Brakes lock. A car screeches to a stop. A door opens, a woman darts out, almost falls, begins to run, sandals sliding, slipping in the gravel-coated strip beside the road. A man leaps from the driver's seat, leaves the car cantilevered in the street and runs her down. On my porch I huddle, mute. He grabs her hair, spins her around. His fist shoots out. She sags, a rag doll kept on her feet by his hand in her hair. I don't yell at him to stop, or threaten to call the police. No, I sit frozen, afraid to move as he drags her back to the car, pushes her inside, and fishtails away. What I remember is the silence as the violence unfolded, how not once did the woman cry out. She knew how this would end, knew as I did−no one listens to our screams.
I sit at a sidewalk café in St. Rémy near Monastere St. Paul where Van Gogh spent a year painting the views from his hospital room. Those paintings are now in the Louvre. Across the street the open air market has closed. Gone the stalls of colorful cloth, scented soaps, rich cheeses. Gone, glassy-eyed fish on beds of ice that caught the light and shot rainbow prisms into the air. In the town square traveling troubadours sing of love. My waiter pours white wine, adds bread and olives to this cloth-covered table. I nibble and sip, wonder why love songs sound more poignant in French.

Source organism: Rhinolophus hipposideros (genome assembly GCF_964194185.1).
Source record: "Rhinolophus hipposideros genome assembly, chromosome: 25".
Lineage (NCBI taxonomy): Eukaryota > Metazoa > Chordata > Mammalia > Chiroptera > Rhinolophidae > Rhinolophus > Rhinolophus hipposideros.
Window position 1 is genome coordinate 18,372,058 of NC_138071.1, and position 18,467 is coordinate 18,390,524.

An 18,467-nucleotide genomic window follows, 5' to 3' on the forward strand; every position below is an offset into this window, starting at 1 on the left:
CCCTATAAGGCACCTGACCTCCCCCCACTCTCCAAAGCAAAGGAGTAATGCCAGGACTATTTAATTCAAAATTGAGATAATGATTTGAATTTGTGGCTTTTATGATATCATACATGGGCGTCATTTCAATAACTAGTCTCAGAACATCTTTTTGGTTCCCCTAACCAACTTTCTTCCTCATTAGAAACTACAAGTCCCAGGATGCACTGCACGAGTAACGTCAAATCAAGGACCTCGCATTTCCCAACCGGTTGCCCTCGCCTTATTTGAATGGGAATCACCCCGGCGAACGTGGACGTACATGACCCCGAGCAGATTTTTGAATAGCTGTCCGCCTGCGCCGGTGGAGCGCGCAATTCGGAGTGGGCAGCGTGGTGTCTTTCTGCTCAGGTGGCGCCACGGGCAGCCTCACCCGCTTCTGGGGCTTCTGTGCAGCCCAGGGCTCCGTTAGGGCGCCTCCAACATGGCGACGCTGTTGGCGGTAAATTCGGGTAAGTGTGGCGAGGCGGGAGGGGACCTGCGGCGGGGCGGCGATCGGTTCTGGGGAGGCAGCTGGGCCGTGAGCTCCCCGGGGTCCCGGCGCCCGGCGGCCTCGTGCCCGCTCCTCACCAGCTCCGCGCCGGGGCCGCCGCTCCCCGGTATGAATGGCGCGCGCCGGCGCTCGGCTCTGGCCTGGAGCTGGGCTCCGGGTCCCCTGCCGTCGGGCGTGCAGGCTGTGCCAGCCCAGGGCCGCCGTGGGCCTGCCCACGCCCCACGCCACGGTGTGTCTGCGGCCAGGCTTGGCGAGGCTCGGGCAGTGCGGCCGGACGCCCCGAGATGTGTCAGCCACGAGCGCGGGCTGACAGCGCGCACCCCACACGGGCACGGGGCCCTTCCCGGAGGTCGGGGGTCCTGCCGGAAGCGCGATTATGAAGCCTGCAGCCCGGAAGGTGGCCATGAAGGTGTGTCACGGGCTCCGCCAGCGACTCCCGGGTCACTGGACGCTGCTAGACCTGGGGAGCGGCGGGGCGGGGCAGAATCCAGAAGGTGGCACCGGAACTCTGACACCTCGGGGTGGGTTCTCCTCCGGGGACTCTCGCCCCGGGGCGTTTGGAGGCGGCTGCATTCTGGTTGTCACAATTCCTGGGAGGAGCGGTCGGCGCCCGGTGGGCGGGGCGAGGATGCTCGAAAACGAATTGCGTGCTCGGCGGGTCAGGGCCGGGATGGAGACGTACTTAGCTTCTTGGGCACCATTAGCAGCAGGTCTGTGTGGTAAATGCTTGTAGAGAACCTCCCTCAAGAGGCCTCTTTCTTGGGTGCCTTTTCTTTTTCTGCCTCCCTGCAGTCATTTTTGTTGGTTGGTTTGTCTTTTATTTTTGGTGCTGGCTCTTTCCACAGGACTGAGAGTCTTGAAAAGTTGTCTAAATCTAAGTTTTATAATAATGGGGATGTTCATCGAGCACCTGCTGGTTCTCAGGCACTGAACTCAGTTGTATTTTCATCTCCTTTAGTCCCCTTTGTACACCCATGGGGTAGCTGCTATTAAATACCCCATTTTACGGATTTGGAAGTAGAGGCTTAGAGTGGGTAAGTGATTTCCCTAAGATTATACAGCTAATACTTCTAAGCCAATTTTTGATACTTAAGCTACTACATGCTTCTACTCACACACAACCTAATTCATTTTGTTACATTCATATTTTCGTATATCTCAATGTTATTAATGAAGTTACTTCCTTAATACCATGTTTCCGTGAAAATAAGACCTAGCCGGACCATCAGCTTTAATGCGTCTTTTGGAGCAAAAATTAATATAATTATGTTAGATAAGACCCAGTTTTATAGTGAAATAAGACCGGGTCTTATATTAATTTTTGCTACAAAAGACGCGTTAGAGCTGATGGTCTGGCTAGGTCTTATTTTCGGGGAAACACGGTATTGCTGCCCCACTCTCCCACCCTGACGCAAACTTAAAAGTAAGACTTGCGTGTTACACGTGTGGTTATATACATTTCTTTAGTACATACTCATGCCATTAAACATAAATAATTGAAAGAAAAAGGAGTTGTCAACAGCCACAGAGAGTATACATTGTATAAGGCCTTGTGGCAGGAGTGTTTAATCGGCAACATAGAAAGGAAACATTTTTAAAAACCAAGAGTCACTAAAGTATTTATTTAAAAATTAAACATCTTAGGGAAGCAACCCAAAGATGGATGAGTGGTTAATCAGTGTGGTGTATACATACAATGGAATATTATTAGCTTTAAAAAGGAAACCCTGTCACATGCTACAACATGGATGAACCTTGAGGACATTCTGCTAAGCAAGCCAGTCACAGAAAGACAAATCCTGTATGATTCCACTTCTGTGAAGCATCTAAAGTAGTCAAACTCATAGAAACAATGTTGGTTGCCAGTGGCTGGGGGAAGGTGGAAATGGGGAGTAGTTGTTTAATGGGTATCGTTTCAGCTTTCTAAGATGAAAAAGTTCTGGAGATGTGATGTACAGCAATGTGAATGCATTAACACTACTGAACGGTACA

You would have loved it here, would have repeated how the light was everything you hoped, would have sketched madly, visited each place Van Gogh painted, your face alight with wonder and plans. I pretend you sit beside me, your hand stroking mine, your thoughts far away, dreaming of home, of scenes you’ll paint to rival Van Gogh’s. I still have your paints, your empty canvases. One day I’ll pass them on.
--Editor's Favorite Award, 2015
Judith Quaempts lives in rural eastern Oregon. Her poetry and short fiction have appeared in Buddhist Poetry Review, Persimmon Tree, and other fine places.